1. This is a reference by the learned Sessions Judge of Aligarh recommending that an order under Section 482, Criminal P.C., by a Magistrate for the prosecution of one Thakur Malkhan Singh, Advocate, under Section 228, I.P.C., should be set aside but that the trial of this person under Section 189, I.P.C., should proceed. The facts are that a Magistrate who had been sitting as a returning officer passed an order on 12th December 1935 to the effect that he was disposing of certain revenue cases and he was interrupted by Thakur Malkhan Singh, intentionally and also threatened by him. The position taken by the learned Additional Sessions Judge is that the interruption was on the previous day, the 11th December, and that the order should have been passed on that day and not on the 12th December. The argument of learned Counsel which has been accepted by the Court below is that an order under Section 482, Criminal P.C., must be passed on the day on which the offence occurs, This argument is based on the fact that an order under Section 480 Criminal P.C., must be passed on the day on which the offence occurs. In Section 480(1), Criminal P.C., it is stated that when any offence under Sections 175, 178, 179, 183 or 228, I.P.C., is committed in the view or presence of any Civil, Criminal or Revenue Court, the Court may cause the offender to be detained in custody and at any time before the rising of the Court on the same day may, if it thinks fit, take cognizance of the offence and sentence the offender to fine not exceeding two hundred rupees, etc. Now this section provides for summary punishment by a Court although that Court need not be a criminal Court but may be a civil or revenue Court.
2. In conferring this peculiar jurisdiction on Courts which are not criminal Courts the legislature introduced the limitation that the jurisdiction must be exercised before the rising of the Court on the day on which the offence is committed. As the jurisdiction was a peculiar one it was not unnatural that the legislature should introduce this limitation of time. If the limitation did not exist it would be difficult for a civil or revenue Court to take proceedings on a subsequent date when the offender would presumably not be before the Court. But there is no such limitation in Section 482, Criminal P.C. In that case the Court is not required to take proceedings before the rising of the Court, and in fact the only proceeding that the Court takes is after recording the facts constituting the offence and the statement of the accused to forward the case to a Magistrate, and the subsequent steps are taken by a Magistrate. Under Section 482, the Court does not dispose of the offence, but it merely makes a complaint. Learned Counsel has altogether failed to satisfy me as to why the legislature should desire to limit the right of a Court to make a complaint by the extraordinary provision which he suggests that unlike a private complainant a Court should only be allowed to complain on the day on which the offence takes place. I can think of no reason whatever why such an extraordinary limitation should be suggested. There is nothing whatever in the language of the Criminal Procedure Code to support this strange idea. Learned Counsel has no authority whatever in support of his proposition. On the contrary the only authority to which he made a reference, Bipin Chandra Pal v. Emperor (1908) 35 Cal 161, lays down the contrary. The same argument was advanced to a Bench of the Calcutta High Court and it was held by Rampini, J. on p. 165, as follows:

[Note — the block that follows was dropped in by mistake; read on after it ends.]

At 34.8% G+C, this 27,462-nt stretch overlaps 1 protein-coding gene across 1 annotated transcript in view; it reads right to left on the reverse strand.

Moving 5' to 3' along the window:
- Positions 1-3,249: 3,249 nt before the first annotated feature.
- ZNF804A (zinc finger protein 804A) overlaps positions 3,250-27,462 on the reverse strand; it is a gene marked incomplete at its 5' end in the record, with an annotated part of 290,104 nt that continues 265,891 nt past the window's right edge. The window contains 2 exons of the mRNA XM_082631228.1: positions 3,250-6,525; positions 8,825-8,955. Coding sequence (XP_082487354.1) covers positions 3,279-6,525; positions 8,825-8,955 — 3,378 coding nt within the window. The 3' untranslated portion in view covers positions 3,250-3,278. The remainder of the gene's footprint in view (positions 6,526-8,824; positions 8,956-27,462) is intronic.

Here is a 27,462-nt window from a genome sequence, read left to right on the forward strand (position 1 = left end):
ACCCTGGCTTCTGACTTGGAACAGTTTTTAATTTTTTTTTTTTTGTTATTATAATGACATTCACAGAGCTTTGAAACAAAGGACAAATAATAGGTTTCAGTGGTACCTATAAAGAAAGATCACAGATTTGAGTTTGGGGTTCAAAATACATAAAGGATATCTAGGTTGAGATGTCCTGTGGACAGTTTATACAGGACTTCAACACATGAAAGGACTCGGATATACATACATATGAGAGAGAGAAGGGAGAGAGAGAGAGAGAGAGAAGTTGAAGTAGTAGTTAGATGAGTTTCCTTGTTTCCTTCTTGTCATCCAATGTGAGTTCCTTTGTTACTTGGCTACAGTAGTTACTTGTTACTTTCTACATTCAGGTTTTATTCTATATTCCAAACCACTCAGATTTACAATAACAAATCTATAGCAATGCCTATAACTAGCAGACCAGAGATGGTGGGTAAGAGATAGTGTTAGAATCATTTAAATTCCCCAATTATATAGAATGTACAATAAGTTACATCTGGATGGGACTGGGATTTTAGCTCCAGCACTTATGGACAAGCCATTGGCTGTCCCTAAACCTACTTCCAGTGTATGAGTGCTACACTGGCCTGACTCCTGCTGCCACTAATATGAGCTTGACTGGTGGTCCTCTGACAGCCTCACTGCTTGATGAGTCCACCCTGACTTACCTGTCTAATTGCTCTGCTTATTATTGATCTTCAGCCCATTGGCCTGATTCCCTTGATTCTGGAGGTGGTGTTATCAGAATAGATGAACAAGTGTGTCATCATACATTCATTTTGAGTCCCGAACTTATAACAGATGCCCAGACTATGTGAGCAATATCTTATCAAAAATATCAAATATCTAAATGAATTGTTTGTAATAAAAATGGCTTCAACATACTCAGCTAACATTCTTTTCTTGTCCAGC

The Chief Presidency Magistrate proceeded under Section 482, Criminal P.C. There is no provision in this section, as there is in Section 480, that he should take proceedings the same day as that on which the offence is committed.
3. Learned Counsel referred to p. 169 of the ruling in which Sharafuddin, J. stated:
Assuming that Section 482, Criminal P.C., required the proceeding to be drawn up on the day the offences were committed, this objection is of no avail to the petitioner inasmuch as the proceeding of the 25th August related also as to what had happened on that date.
4. This learned Judge merely treated the argument as an assumption and he did not state that he adopted the argument as at all correct. The ruling therefore is against the learned Counsel. The Court below has not referred to any ruling in support of its peculiar view of the law. It appears to me to be particularly objectionable to interfere in the course of a trial before a Magistrate, and in the present case the view of law that has been put forward for the reference is one which is radically unsound. Accordingly I reject this reference.